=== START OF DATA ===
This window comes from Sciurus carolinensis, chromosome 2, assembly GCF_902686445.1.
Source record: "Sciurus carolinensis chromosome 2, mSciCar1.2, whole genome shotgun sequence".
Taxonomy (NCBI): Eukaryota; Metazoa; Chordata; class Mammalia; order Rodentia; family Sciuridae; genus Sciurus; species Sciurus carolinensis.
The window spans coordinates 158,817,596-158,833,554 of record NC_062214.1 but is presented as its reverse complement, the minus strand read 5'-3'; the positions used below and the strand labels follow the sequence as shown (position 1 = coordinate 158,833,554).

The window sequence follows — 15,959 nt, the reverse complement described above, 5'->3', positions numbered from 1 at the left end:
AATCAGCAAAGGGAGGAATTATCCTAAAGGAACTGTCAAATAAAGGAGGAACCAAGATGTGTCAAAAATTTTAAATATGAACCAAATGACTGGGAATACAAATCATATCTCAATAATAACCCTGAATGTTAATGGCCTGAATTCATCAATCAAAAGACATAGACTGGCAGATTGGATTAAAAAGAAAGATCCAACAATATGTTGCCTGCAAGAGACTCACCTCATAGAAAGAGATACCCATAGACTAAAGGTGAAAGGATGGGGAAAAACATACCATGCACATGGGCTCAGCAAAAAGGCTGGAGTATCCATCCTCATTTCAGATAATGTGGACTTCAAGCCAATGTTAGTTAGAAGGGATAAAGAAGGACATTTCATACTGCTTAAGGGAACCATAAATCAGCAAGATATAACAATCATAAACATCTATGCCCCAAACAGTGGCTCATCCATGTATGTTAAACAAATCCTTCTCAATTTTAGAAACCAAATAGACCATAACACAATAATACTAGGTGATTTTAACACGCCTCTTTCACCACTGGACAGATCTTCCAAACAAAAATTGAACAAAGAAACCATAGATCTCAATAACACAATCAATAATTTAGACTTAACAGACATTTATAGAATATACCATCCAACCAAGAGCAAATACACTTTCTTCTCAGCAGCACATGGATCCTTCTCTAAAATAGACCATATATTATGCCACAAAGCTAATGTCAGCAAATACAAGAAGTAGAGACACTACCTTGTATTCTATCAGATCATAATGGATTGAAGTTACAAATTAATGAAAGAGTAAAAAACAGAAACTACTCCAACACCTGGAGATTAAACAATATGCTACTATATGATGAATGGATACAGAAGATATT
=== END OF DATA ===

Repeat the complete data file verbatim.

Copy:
This window comes from Sciurus carolinensis, chromosome 2, assembly GCF_902686445.1.
Source record: "Sciurus carolinensis chromosome 2, mSciCar1.2, whole genome shotgun sequence".
Taxonomy (NCBI): Eukaryota; Metazoa; Chordata; class Mammalia; order Rodentia; family Sciuridae; genus Sciurus; species Sciurus carolinensis.
The window spans coordinates 158,817,596-158,833,554 of record NC_062214.1 but is presented as its reverse complement, the minus strand read 5'-3'; the positions used below and the strand labels follow the sequence as shown (position 1 = coordinate 158,833,554).

The window sequence follows — 15,959 nt, the reverse complement described above, 5'->3', positions numbered from 1 at the left end:
AATCAGCAAAGGGAGGAATTATCCTAAAGGAACTGTCAAATAAAGGAGGAACCAAGATGTGTCAAAAATTTTAAATATGAACCAAATGACTGGGAATACAAATCATATCTCAATAATAACCCTGAATGTTAATGGCCTGAATTCATCAATCAAAAGACATAGACTGGCAGATTGGATTAAAAAGAAAGATCCAACAATATGTTGCCTGCAAGAGACTCACCTCATAGAAAGAGATACCCATAGACTAAAGGTGAAAGGATGGGGAAAAACATACCATGCACATGGGCTCAGCAAAAAGGCTGGAGTATCCATCCTCATTTCAGATAATGTGGACTTCAAGCCAATGTTAGTTAGAAGGGATAAAGAAGGACATTTCATACTGCTTAAGGGAACCATAAATCAGCAAGATATAACAATCATAAACATCTATGCCCCAAACAGTGGCTCATCCATGTATGTTAAACAAATCCTTCTCAATTTTAGAAACCAAATAGACCATAACACAATAATACTAGGTGATTTTAACACGCCTCTTTCACCACTGGACAGATCTTCCAAACAAAAATTGAACAAAGAAACCATAGATCTCAATAACACAATCAATAATTTAGACTTAACAGACATTTATAGAATATACCATCCAACCAAGAGCAAATACACTTTCTTCTCAGCAGCACATGGATCCTTCTCTAAAATAGACCATATATTATGCCACAAAGCTAATGTCAGCAAATACAAGAAGTAGAGACACTACCTTGTATTCTATCAGATCATAATGGATTGAAGTTACAAATTAATGAAAGAGTAAAAAACAGAAACTACTCCAACACCTGGAGATTAAACAATATGCTACTATATGATGAATGGATACAGAAGATATT